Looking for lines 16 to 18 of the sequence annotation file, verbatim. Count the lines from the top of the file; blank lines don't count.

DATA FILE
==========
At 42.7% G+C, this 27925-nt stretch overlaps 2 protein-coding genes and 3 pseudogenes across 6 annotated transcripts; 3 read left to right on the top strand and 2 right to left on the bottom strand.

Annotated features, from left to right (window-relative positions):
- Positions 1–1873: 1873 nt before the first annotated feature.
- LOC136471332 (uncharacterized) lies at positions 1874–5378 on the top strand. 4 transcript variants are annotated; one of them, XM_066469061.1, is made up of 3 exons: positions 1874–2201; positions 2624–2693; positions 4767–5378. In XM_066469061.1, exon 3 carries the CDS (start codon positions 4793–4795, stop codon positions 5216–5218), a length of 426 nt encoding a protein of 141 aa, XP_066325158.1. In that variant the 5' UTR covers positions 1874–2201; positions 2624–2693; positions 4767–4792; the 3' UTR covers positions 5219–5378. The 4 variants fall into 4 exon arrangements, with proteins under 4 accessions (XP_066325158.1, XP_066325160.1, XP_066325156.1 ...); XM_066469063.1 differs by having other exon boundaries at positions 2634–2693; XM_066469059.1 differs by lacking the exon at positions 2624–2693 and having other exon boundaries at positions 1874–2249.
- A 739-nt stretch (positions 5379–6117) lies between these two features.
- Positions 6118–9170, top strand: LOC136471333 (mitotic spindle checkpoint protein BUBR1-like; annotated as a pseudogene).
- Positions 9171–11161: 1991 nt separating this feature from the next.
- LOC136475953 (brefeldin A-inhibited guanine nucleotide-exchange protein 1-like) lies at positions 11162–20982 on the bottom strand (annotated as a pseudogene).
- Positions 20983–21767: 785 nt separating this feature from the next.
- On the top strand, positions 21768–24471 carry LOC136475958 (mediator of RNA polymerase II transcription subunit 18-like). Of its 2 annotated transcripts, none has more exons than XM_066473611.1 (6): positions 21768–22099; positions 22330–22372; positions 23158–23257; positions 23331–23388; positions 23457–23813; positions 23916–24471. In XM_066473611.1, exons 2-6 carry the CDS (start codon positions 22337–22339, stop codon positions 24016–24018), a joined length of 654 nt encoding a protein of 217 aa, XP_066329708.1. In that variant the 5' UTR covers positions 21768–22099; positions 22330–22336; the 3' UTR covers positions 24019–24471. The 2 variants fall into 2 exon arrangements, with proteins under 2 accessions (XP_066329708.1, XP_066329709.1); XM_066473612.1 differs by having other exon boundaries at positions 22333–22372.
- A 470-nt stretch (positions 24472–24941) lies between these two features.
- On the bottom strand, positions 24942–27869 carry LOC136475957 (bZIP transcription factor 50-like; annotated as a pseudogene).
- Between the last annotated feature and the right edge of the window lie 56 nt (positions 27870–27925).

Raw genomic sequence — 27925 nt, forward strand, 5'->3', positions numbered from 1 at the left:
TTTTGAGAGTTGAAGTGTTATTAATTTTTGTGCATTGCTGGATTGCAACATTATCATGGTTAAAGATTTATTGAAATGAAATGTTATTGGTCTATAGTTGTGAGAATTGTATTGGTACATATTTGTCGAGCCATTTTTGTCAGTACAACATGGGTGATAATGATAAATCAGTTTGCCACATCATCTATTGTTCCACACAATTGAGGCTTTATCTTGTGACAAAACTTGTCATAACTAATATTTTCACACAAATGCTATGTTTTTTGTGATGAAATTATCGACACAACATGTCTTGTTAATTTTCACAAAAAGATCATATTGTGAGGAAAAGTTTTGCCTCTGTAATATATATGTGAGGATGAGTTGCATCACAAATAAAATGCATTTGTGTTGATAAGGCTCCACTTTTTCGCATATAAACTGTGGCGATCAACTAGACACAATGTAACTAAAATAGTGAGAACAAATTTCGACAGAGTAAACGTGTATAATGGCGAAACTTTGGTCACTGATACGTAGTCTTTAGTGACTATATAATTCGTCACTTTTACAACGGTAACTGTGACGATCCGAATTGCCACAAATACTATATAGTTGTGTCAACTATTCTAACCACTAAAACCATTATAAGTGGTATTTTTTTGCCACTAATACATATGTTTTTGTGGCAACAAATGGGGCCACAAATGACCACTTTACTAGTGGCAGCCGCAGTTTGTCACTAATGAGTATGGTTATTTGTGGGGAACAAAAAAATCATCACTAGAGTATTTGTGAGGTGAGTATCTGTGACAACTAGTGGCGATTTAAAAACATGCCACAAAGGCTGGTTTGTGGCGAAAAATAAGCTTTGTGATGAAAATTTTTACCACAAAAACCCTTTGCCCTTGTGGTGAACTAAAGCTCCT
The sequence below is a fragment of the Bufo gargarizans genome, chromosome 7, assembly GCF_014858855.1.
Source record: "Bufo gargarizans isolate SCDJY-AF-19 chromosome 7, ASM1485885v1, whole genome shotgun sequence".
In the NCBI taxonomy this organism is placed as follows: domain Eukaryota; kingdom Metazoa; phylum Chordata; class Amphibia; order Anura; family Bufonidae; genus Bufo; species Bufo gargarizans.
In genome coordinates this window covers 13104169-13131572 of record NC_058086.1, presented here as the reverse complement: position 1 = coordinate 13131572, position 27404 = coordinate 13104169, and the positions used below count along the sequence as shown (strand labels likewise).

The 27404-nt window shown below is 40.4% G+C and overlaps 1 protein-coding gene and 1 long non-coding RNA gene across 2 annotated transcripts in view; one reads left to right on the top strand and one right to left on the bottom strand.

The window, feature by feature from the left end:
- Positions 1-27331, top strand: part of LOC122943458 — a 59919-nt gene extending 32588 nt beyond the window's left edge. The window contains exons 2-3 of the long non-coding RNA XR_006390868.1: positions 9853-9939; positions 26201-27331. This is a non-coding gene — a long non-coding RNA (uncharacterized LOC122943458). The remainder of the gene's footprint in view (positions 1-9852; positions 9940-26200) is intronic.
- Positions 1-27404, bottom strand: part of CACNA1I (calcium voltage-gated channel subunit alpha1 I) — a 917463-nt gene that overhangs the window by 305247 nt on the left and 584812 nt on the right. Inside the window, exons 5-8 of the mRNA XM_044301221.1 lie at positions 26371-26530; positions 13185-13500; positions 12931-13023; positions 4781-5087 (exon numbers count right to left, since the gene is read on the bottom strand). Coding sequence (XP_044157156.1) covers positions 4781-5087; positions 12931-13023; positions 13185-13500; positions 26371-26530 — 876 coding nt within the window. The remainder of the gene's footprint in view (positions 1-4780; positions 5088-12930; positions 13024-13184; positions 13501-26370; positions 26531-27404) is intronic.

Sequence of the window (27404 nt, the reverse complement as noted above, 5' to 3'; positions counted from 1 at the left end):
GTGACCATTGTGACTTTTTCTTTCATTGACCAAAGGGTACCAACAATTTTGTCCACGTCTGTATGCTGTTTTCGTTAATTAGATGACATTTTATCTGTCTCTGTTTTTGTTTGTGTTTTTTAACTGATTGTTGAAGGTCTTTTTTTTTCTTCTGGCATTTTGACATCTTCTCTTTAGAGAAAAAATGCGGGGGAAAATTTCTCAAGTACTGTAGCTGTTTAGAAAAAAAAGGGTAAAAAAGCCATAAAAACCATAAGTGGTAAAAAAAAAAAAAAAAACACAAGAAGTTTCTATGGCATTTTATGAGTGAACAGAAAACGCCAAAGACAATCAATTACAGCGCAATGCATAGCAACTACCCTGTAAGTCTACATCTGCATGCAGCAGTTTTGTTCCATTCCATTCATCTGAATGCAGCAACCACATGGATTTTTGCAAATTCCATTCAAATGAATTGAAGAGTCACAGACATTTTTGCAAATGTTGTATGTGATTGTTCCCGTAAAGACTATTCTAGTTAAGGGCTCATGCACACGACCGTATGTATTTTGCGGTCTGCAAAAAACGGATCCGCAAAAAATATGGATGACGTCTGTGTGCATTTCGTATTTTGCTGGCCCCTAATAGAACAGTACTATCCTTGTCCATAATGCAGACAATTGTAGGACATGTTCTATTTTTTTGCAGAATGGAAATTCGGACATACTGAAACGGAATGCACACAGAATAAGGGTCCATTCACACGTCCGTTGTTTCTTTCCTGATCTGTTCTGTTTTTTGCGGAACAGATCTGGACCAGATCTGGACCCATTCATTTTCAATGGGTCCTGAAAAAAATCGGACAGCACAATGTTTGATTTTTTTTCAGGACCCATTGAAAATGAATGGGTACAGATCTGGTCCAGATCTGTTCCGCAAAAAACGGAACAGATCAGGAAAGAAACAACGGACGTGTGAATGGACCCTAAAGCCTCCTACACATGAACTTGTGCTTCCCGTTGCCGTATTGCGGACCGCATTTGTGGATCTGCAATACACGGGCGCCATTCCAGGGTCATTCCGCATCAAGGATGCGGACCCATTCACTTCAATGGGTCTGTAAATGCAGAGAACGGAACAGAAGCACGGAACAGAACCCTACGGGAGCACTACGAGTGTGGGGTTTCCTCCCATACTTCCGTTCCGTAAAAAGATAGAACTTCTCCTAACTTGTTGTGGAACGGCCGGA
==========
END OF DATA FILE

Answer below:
The sequence below is a fragment of the Bufo gargarizans genome, chromosome 7, assembly GCF_014858855.1.
Source record: "Bufo gargarizans isolate SCDJY-AF-19 chromosome 7, ASM1485885v1, whole genome shotgun sequence".
In the NCBI taxonomy this organism is placed as follows: domain Eukaryota; kingdom Metazoa; phylum Chordata; class Amphibia; order Anura; family Bufonidae; genus Bufo; species Bufo gargarizans.